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MDOT's Brown says he'll retire, cites health reasons

 

The Associated Press

 

JACKSON - Larry "Butch" Brown says his health concern - not a string of controversies - was the major factor in his decision to retire as executive director of the Mississippi Department of Transportation. 

 

 

 

Brown is battling prostate cancer for the third time. Doctors at M.D. Anderson Cancer Center in Houston, Texas, will perform surgery Jan. 21. Tests will then be done to determine if the cancer has spread, Brown said. 

 

 

 

"My personal health issues have given me pause to change the direction of my life," the 67-year-old Brown said Monday during a news conference at MDOT headquarters in Jackson. 

 

 

 

"If I have a complication from surgery," Brown said later. "I don''t want to spend my time at work. I want to spend my time on a better quality of life." 

 

 

 

During the past 10 years, Brown says $6 billion in road and highway projects have been completed or are under way throughout Mississippi. 

 

 

 

Brown said the transition process will begin with Tuesday''s meeting of the three-member elected Mississippi Transportation Commission. Brown said he''ll meet with Gov. Haley Barbour on Thursday. 

 

 

 

In recent months, Brown''s behavior has drawn negative publicity. He was arrested at the Beau Rivage Casino in July and charged with public intoxication. In November, Brown agreed to anger management classes and, in return, the city of Biloxi would drop a public intoxication charge. 

 

 

 

Brown said the incident was a misunderstanding and he was neither drunk nor disorderly. He was unapologetic about the incident on Monday. 

 

 

 

"I''m Butch Brown. I''m from a river town. That''s how we act," Brown said. 

 

 

 

Brown, a former Natchez mayor, faced an uncertain future with MDOT. Transportation Commissioner Bill Minor, a Brown ally, died Nov. 1 and a special election was scheduled for Tuesday in the northern district to replace him. Many of the candidates in that race had called for a change of leadership at MDOT.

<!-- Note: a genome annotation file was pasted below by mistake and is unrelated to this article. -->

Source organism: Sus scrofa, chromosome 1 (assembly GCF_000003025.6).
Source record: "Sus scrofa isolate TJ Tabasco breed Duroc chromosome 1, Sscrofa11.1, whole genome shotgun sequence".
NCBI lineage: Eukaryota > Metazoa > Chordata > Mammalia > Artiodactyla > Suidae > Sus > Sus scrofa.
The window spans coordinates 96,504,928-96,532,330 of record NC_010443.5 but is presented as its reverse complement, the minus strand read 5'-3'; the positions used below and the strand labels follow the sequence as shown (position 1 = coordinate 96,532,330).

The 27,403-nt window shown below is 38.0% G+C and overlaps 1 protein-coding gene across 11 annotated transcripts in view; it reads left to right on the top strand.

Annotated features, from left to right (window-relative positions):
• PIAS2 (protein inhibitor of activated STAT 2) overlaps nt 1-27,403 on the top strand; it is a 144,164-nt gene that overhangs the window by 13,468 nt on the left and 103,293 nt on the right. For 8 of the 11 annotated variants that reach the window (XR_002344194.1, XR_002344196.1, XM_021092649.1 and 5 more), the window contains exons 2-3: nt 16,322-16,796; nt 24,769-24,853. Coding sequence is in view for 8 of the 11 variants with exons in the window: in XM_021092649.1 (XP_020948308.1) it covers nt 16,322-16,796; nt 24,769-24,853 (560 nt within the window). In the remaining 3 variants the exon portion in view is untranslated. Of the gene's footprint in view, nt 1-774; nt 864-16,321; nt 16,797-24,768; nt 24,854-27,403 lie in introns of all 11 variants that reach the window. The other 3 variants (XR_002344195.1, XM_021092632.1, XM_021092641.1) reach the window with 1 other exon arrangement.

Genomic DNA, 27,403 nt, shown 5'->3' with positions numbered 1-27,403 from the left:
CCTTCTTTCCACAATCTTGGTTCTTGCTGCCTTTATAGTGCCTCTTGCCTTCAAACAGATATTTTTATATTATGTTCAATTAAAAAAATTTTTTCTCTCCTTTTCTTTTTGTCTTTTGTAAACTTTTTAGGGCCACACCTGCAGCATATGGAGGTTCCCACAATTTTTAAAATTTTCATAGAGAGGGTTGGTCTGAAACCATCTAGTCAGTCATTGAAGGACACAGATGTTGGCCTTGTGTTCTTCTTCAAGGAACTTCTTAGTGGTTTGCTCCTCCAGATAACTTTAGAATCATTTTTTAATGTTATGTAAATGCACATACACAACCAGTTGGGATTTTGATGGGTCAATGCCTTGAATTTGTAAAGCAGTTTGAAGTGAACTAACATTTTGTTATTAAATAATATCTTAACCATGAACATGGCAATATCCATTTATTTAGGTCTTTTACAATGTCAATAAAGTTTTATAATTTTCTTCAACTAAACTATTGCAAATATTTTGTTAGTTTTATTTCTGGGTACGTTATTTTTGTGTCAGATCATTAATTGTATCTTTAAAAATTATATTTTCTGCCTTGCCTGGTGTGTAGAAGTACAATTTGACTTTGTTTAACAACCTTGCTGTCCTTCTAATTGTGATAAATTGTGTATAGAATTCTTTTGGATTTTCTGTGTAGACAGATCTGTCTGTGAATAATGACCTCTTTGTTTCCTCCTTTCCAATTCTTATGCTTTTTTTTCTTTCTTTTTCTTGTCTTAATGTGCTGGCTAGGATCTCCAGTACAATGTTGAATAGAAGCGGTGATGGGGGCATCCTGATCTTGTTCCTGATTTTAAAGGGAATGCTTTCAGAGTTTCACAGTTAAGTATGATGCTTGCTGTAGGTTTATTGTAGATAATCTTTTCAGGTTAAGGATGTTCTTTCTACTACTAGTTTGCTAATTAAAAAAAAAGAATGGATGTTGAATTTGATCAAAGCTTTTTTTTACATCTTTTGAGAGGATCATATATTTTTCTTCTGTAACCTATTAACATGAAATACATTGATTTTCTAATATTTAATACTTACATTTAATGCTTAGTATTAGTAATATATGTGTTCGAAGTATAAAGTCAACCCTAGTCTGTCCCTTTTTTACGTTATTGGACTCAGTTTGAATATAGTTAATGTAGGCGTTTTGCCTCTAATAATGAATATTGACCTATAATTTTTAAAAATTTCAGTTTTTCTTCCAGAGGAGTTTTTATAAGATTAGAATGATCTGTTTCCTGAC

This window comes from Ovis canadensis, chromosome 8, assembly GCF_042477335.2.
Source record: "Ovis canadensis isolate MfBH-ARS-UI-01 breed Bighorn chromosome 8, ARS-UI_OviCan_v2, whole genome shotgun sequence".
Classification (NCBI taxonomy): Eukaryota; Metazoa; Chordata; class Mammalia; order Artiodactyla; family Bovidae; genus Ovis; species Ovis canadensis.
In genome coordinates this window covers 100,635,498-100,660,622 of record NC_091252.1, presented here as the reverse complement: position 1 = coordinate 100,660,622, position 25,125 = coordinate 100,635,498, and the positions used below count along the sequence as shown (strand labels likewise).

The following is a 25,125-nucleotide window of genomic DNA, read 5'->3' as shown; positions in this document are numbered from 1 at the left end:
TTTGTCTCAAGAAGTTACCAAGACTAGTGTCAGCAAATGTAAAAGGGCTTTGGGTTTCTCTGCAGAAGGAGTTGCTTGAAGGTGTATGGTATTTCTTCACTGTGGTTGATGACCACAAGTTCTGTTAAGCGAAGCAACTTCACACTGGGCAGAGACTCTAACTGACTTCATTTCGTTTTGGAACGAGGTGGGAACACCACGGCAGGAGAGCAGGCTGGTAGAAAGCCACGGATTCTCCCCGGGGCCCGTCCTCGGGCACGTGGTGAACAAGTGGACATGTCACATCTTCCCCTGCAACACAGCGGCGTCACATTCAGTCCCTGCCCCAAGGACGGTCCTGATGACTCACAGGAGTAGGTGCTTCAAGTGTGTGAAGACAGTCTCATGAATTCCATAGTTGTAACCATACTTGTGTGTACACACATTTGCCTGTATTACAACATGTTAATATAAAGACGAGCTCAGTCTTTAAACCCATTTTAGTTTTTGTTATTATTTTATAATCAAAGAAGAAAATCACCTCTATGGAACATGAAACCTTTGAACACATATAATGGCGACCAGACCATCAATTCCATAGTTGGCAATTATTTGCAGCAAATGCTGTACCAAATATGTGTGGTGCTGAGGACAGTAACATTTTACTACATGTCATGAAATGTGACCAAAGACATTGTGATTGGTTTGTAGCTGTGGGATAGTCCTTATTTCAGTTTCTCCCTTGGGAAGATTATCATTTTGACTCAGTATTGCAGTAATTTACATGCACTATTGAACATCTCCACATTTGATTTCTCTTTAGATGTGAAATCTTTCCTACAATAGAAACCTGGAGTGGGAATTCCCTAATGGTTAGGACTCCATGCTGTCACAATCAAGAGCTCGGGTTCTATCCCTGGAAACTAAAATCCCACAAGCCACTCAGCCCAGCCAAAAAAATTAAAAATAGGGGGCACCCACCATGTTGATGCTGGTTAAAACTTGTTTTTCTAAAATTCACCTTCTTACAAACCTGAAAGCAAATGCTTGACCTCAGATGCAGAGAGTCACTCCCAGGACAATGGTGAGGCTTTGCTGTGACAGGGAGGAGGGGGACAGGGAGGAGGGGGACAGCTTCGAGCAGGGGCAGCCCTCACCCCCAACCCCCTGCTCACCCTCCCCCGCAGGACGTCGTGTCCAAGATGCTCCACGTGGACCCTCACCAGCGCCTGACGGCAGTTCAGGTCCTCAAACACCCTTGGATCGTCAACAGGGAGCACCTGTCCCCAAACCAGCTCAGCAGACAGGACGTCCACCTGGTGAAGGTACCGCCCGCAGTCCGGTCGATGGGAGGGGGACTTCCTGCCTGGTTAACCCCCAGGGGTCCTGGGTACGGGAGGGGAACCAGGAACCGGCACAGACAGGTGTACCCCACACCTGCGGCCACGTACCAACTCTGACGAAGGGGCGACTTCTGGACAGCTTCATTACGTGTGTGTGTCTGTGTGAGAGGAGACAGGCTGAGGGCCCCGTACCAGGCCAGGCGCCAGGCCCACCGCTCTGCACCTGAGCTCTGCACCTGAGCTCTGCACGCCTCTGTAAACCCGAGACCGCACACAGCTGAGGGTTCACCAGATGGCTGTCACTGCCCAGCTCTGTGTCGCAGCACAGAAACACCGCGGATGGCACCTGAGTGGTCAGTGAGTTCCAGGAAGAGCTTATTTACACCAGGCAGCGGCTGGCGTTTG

In addition, Southern District Commissioner Wayne Brown, no relation, announced in December he would not seek re-election. 

 

 

 

And Butch Brown has often been at odds with Central District Transportation Commissioner Dick Hall. Hall and others have criticized him for excessive spending, travel and management style. 

 

 

 

Hall said Brown''s departure could come sooner. 

 

 

 

"He serves at the will and pleasure of the commission, pure and simple. His press conference was a surprise. I didn''t know anythinig about it," Hall said. Monday. "After the new commissioner is sworn-in we will have that discussion, and a decision will be made about replacing Brown." 

 

 

 

Two years after Brown''s 2002 confirmation as MDOT director for the first time, he was fired by a vote of the commissioners. He was reinstated six weeks later when a new commissioner took office. He has served since that date. 

 

 

 

At his confirmation hearing in 2009, Brown defended his use of department stationery to write letters in 2004 and 2006 asking the state Parole Board to release Douglas Hodgkin, who was convicted of capital murder in the death of a University of Mississippi student who was raped, sodomized and strangled in Oxford in 1986. 

 

 

 

Brown said he sent the letters because he knows and likes Hodgkins'' father, a banker in Kentucky.

 

 

 

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